Robert Kraft-led trip to Israel has profound impact on Hall of Famers

Jerome Bettis attends a football game in Ramat Hasharon, near Tel Aviv, Israel. AP Photo/Tsafrir Abayov

FOXBOROUGH, Mass. -- Pro Football Hall of Famer Jerome Bettis bleeds Pittsburgh Steelers black and gold, but as he boarded an airplane Tuesday set to return from Israel to the United States, he reflected on spending a week with New England Patriots owner Robert Kraft and laughed.

"I told my wife [Trameka], he has a new fan," Bettis said. "My phrase was 'I'm a friend of him, not of them.'"

That's how strongly Bettis -- who played several high-stakes games against the Patriots during his lengthy career with the Steelers -- felt about what transpired from June 13-21. Bettis was one of 18 Hall of Famers who joined Kraft on a trip to Israel.

"To have an opportunity for me and my wife to be baptized in the Jordan River, that was amazing. To have an opportunity, as a Christian, to see where Jesus Christ was born, was amazing. To walk in his footsteps. To go to the Church of Holy Sepulchre, those kind of things, things I read about in a Bible but to actually have an opportunity to walk and see it with my own eyes, they were amazing," Bettis said in a phone interview.

Bettis was joined by Pro Football Hall of Famers Lem Barney, Jim Brown, Cris Carter, Dave Casper, Eric Dickerson, Marshall Faulk, Joe Greene, Willie Lanier, Joe Montana, Andre Reed, Mike Singletary, Bruce Smith, John Stallworth, Roger Staubach, Andre Tippett, Aeneas Williams and Ron Yary. Hall of Fame president and CEO David Baker also made the trip.

This marks the second time in three years that Kraft has led an ambassador-type trip to Israel. Part of the trip's mission involved increasing American football's popularity in the region.

"I learned so much about him," Bettis said. "When you play against a team, and whenever you play you don't know who is going to win, that's a true rivalry. That's what you have with the Patriots.

"To have the opportunity to spend some time with Robert Kraft, it was very enlightening, because I got to see a different side of him, a side that under normal circumstances I would have never seen. I got a chance to talk about everything outside of football. I just got a sense that he's a great man, a great attitude, a great way of life."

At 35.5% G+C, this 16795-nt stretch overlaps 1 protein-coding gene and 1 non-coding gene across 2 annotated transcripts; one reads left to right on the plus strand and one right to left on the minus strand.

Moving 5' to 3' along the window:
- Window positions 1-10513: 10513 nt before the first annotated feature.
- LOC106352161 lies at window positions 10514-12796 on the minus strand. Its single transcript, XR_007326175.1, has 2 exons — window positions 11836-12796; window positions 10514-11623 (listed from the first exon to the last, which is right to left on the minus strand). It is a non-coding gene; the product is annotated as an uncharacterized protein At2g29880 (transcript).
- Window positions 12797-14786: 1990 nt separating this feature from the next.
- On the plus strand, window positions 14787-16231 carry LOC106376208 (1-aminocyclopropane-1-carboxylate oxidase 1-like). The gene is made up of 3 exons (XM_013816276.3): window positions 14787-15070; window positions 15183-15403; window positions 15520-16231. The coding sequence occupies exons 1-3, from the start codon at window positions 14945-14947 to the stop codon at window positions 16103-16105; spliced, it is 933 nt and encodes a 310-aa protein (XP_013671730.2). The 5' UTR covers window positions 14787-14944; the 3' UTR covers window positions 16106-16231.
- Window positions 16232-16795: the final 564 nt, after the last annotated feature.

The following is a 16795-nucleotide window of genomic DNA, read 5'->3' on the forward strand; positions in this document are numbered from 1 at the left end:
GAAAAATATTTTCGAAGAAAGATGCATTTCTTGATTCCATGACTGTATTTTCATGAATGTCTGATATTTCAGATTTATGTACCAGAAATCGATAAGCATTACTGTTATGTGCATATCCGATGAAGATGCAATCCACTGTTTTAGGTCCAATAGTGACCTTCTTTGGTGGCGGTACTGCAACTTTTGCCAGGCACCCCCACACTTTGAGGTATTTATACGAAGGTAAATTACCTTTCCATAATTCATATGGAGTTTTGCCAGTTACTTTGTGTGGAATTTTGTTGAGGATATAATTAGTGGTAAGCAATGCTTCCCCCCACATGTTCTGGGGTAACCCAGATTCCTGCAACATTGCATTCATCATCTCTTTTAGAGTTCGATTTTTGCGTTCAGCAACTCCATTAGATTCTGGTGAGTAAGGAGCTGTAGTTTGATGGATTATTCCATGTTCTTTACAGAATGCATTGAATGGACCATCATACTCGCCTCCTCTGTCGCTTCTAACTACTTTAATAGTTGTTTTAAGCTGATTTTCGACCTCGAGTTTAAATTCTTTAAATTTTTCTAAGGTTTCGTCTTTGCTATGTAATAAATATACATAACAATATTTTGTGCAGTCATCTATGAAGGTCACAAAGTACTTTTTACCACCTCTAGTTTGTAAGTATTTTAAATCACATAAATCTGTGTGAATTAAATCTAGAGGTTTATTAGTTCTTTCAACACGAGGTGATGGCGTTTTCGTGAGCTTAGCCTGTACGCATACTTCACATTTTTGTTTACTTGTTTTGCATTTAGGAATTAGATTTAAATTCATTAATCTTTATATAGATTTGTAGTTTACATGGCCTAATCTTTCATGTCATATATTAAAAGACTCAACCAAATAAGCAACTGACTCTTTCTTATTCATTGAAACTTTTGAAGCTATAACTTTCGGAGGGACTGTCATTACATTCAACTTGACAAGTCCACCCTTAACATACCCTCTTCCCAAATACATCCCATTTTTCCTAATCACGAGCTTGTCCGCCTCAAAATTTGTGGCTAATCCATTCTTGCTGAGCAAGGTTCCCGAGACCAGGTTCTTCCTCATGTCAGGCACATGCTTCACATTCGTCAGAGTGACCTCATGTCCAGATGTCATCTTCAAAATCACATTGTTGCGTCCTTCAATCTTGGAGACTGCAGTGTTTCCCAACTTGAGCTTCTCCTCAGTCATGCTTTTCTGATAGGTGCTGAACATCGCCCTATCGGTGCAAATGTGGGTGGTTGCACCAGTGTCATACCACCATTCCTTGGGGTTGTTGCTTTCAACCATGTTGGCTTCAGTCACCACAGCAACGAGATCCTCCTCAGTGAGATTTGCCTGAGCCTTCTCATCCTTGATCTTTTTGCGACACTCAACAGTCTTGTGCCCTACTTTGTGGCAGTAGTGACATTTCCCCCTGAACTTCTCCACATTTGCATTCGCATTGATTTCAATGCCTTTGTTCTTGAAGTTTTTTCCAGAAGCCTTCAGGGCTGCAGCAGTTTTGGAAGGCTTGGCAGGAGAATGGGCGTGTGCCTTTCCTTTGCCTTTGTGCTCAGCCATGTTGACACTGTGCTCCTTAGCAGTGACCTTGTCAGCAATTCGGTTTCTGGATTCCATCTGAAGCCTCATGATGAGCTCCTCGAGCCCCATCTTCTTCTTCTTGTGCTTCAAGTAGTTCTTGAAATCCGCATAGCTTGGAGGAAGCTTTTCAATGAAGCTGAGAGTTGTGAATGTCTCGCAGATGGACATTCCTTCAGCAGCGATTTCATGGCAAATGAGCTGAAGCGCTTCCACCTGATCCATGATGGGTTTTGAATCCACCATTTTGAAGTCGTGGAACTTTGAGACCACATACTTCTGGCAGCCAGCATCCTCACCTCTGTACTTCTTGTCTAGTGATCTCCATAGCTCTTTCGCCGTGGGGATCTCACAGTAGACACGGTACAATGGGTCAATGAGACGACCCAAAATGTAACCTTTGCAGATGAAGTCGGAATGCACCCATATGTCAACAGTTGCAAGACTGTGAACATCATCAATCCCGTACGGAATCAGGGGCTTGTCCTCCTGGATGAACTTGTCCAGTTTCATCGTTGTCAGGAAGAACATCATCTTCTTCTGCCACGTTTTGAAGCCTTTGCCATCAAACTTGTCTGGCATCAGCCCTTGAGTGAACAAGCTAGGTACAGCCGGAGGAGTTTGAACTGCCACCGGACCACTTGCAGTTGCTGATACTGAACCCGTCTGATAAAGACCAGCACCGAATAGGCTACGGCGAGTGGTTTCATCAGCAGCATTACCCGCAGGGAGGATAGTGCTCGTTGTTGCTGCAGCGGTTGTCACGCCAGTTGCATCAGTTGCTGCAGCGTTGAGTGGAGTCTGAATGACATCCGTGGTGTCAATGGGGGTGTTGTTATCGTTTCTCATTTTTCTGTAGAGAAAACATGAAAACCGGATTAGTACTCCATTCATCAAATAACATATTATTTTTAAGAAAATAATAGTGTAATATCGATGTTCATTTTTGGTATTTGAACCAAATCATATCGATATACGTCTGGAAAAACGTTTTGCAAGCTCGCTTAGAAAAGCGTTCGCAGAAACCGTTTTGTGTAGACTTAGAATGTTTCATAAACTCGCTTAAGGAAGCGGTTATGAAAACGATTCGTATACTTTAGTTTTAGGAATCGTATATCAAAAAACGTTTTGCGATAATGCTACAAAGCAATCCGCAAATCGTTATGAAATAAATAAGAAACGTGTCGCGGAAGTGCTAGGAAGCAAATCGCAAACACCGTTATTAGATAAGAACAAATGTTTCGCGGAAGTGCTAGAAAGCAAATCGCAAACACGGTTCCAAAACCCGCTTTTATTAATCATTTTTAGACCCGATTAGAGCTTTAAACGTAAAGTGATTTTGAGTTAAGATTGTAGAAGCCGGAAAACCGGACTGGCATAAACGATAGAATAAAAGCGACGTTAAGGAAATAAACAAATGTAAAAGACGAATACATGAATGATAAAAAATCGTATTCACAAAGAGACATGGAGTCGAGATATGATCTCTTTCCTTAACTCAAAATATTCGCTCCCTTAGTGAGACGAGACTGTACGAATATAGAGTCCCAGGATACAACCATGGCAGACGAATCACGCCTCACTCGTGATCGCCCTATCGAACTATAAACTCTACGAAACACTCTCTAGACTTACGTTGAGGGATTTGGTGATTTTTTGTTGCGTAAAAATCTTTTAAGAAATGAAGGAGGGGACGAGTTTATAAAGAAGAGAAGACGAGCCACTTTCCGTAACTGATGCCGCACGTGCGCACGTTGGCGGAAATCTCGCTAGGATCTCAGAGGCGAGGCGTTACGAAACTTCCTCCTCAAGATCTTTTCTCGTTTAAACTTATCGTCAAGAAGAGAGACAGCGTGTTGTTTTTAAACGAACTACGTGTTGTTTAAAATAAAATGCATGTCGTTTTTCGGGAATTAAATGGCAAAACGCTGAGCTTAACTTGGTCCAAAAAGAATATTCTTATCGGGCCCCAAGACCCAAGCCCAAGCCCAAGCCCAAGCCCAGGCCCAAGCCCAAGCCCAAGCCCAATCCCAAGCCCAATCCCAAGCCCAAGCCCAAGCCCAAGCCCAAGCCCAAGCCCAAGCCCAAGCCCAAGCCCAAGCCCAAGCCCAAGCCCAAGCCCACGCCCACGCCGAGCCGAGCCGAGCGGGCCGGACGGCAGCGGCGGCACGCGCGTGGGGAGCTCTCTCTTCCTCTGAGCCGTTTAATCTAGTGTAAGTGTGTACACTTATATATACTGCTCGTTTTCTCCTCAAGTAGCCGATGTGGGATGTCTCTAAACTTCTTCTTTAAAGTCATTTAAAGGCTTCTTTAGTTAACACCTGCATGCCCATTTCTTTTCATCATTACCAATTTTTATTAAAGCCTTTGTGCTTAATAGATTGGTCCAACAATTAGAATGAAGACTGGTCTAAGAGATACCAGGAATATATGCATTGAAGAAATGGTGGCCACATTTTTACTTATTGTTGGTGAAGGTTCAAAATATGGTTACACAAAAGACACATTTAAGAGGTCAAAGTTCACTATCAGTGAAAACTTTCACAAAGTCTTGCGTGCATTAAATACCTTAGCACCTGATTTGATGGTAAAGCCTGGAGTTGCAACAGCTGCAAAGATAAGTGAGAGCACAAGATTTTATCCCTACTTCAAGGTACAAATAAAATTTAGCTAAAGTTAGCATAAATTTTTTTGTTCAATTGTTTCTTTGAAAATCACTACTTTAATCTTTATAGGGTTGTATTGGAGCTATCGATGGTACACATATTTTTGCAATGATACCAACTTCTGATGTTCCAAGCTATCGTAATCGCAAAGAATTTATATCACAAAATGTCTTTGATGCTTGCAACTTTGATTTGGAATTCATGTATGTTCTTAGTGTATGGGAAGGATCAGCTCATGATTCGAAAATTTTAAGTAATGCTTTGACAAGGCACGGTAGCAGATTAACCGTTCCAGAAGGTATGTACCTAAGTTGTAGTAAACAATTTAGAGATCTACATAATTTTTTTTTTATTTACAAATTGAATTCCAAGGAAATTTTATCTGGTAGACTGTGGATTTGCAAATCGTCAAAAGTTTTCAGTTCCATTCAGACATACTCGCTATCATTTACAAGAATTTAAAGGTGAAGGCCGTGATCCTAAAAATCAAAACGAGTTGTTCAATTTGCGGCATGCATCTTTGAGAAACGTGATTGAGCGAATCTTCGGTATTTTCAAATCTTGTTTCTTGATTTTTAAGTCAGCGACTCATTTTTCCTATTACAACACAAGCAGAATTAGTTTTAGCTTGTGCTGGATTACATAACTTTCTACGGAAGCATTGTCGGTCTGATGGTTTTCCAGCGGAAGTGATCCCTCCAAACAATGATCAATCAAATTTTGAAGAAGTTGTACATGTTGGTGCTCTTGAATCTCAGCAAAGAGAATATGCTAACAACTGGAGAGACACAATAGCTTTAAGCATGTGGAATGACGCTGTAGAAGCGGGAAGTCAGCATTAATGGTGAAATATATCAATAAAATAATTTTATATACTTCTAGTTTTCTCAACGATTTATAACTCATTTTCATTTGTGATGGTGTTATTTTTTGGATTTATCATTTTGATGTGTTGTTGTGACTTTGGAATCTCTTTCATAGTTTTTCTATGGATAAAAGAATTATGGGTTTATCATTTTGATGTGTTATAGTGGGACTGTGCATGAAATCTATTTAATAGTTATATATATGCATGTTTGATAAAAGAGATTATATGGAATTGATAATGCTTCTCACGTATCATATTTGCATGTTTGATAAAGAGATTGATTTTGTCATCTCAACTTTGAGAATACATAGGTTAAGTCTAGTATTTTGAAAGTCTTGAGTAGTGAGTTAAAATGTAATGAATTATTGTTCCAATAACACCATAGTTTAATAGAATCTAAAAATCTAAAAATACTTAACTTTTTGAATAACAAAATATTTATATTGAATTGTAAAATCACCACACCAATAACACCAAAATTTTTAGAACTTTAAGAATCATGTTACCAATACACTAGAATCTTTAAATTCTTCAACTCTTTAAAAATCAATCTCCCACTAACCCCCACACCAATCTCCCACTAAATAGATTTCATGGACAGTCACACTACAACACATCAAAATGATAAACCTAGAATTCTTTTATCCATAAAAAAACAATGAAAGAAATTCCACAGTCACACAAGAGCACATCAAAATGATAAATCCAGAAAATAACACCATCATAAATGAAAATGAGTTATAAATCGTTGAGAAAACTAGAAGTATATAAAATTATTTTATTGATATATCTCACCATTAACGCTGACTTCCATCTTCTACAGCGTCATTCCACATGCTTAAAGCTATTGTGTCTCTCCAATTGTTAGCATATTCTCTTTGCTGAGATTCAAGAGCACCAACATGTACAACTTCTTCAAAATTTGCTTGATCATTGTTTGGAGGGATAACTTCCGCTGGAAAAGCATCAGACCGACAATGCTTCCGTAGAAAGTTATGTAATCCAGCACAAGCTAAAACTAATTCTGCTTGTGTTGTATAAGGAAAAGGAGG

Like Bettis, Andre Reed had extensive experience playing against the Patriots during his career with the Buffalo Bills (1985-1999). In those days, the Patriots weren't the consistent powerhouse they are today. Kraft had officially purchased the franchise in 1994.

"Robert Kraft, there's a reason why his teams are successful. There's a reason why they have been either contending or winning Super Bowls every year," Reed said in a telephone interview. "He has a love and a passion for the game and you can see that in his players.

"Everyone in the NFL wants to be like the Patriots, and there's a reason why people want to be like them: Because winning is a culture and it starts from the owner. What he's doing in Israel kind of defines what he's about and what his organization is about."

Reed's first trip to Israel had a profound impact on him.

"You read a lot of things about the Holy Land, about Jerusalem, and all the sites and things Jesus touched, where he did his sermons, where he was born, where he was crucified, where he was resurrected, it's all there. It's a great thing to be a part of. As a believer, you're overwhelmed."

Each day, the Hall of Famers heard from various Israeli spokesmen, such as Prime Minister Benjamin Netanyahu on Tuesday.

"You could hear just really how proud he is of his state and how resilient and tough they are," Reed said. "It really teaches a lesson. It's really nice to see he's so confident about not only his state and his people and [but also] what his region is about and how the region can make other nations better."

Said Bettis, "One thing that was resounding was the resolve of the Jewish people. We had briefings from a different set of people every day. The message that you get -- outside of the things that happened in each person's individual life -- was their love with the state of Israel, their country. But also the understanding that they were a people who were bashed and beaten, and they were able to rise and overcome it. You get that message with every single person you meet."